Peak time trains from Euston only half full – so why do we need HS2?
The following findings & conclusions are pasted in from a peak time survey of Intercity trains from Euston to the Midlands and the North. We had tried to obtain official data under FOI but were refused.
- There were no exceptional events or circumstances that we were aware of and in our opinion results will be accurate to a level of 1 (one) error in 100 (hundred) passengers counted.
- We were surprised that the average loading across all peak trains (16.30 – 18.59) was only 56%.
- Even more surprising were the loadings on the peak Manchester and Liverpool services, which were on average less than 45% full.
- There was a significant difference between trains making an extra stop at Milton Keynes (average loading 107%) and other trains. Milton Keynes trains appear crowded.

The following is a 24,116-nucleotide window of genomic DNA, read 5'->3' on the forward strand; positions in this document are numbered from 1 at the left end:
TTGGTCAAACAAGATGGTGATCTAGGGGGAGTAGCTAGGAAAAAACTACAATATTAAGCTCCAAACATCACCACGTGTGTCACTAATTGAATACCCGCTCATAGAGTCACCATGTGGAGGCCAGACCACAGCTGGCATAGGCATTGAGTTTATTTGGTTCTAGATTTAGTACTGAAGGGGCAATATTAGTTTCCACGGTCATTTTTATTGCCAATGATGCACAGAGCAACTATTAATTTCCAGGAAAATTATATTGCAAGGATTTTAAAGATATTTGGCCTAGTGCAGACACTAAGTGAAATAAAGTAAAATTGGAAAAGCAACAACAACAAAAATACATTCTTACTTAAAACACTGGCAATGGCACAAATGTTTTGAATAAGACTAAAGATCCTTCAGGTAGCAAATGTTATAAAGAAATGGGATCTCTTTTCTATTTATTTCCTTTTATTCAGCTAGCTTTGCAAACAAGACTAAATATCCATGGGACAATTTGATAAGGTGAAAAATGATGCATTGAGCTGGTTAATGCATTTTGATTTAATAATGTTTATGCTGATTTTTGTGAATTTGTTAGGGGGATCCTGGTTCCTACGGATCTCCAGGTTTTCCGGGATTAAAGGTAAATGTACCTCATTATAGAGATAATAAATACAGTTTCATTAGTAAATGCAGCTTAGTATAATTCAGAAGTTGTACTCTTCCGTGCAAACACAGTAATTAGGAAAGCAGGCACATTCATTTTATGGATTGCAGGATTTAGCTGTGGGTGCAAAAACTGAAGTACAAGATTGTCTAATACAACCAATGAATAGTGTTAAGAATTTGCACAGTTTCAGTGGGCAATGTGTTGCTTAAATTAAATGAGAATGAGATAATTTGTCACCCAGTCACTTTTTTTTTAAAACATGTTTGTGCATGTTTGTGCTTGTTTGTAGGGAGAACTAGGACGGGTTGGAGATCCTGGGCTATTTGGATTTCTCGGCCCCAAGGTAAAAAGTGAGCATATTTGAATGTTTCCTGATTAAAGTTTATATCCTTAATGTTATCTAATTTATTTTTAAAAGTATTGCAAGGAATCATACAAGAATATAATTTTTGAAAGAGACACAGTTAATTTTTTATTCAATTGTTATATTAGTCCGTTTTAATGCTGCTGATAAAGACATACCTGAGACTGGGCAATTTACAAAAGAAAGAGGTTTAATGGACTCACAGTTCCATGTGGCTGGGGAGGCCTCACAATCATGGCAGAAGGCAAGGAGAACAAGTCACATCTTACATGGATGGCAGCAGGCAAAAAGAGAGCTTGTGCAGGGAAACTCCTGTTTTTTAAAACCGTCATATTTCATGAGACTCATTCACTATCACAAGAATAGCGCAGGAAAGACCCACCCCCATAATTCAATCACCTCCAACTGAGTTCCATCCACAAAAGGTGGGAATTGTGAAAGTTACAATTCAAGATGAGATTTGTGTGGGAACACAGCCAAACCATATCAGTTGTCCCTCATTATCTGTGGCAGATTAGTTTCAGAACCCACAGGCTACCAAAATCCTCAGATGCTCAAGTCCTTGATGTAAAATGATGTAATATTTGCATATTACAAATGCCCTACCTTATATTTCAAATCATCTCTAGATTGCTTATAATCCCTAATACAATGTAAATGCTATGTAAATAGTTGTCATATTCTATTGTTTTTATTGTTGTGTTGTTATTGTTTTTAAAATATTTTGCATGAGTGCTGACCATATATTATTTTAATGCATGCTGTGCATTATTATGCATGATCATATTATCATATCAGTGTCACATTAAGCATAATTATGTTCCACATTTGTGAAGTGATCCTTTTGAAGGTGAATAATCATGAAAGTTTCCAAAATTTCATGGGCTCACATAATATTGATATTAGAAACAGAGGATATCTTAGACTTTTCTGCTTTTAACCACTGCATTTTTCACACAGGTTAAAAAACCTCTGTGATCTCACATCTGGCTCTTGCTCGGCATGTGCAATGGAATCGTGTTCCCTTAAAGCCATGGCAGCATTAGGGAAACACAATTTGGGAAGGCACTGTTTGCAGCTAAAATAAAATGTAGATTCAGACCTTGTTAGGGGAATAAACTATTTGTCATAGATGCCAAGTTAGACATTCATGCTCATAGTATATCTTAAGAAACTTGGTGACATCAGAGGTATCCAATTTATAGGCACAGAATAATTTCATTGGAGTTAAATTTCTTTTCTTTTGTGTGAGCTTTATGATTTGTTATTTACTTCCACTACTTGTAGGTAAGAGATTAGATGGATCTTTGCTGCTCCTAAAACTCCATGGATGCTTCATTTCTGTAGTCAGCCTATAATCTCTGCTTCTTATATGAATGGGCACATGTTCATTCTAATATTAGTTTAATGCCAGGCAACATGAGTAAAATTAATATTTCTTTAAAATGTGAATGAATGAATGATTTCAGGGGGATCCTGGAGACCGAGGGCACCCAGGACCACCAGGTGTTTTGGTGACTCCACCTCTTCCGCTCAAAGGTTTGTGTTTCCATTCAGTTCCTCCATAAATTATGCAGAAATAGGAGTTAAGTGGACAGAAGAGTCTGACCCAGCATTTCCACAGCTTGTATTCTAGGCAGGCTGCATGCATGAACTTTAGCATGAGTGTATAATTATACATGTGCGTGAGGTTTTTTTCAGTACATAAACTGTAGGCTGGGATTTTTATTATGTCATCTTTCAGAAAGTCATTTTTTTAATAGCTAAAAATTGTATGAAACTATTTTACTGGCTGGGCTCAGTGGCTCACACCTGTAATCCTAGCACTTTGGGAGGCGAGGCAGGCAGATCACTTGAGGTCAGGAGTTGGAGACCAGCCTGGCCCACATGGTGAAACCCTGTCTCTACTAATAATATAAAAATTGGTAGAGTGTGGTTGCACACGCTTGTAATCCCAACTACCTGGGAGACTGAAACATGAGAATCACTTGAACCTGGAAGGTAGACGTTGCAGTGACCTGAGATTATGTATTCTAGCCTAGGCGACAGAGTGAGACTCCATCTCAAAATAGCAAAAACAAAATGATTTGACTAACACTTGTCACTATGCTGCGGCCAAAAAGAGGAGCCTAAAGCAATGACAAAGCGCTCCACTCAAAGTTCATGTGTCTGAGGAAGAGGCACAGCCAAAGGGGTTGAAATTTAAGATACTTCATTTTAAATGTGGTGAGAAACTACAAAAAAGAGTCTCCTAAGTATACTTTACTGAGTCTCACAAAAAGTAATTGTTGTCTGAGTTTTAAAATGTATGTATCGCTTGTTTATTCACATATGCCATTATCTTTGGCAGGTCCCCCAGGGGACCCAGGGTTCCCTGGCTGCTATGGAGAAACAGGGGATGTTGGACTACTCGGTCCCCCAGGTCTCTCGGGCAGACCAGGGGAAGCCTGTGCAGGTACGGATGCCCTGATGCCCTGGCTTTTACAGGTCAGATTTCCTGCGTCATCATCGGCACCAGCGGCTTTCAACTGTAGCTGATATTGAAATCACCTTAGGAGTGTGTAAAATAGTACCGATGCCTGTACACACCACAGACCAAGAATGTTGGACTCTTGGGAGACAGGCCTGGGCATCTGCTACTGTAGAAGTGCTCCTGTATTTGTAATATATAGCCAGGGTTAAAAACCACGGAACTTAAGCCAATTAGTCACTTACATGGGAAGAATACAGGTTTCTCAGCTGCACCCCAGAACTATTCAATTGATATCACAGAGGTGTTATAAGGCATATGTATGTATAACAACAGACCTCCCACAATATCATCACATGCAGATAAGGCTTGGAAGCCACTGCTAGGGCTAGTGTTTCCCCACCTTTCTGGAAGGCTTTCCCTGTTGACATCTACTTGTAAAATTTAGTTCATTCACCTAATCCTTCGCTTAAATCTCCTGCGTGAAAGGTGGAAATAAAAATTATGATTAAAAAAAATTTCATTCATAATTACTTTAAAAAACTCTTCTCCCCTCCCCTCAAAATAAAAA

- The first trains after 19.00 (7 trains from 19.00 – 19.30) – when much cheaper off peak tickets are allowed – had higher loadings (average 67%).
- Comment: If there is crowding in standard class this could potentially be dealt with through reconfiguring the carriage mix. (We also understand that two extra carriages will be added from 2012 which will cut the total load factors even further.)
(Customer Research Technology Ltd, 30 November 2011)
So why are those in favour of HS2 claiming there is a capacity problem we need to deal with? There are more urgent capacity issues: for example, some Reading to Paddington trains are at 200% loading. On the West Coast Mainline, we do need to deal with trains to Milton Keynes and Northants. This cannot wait until 2026 and can be solved at a cost of £243m at Ledburn junction, half the cost of the recently announced 1.5 mile tunnel in the Chilterns. We also need to deal with the ‘fare cliff’ problem of high loading on the first off peak trains after 7pm.
None of this justifies a net cost of £45bn to the taxpayer.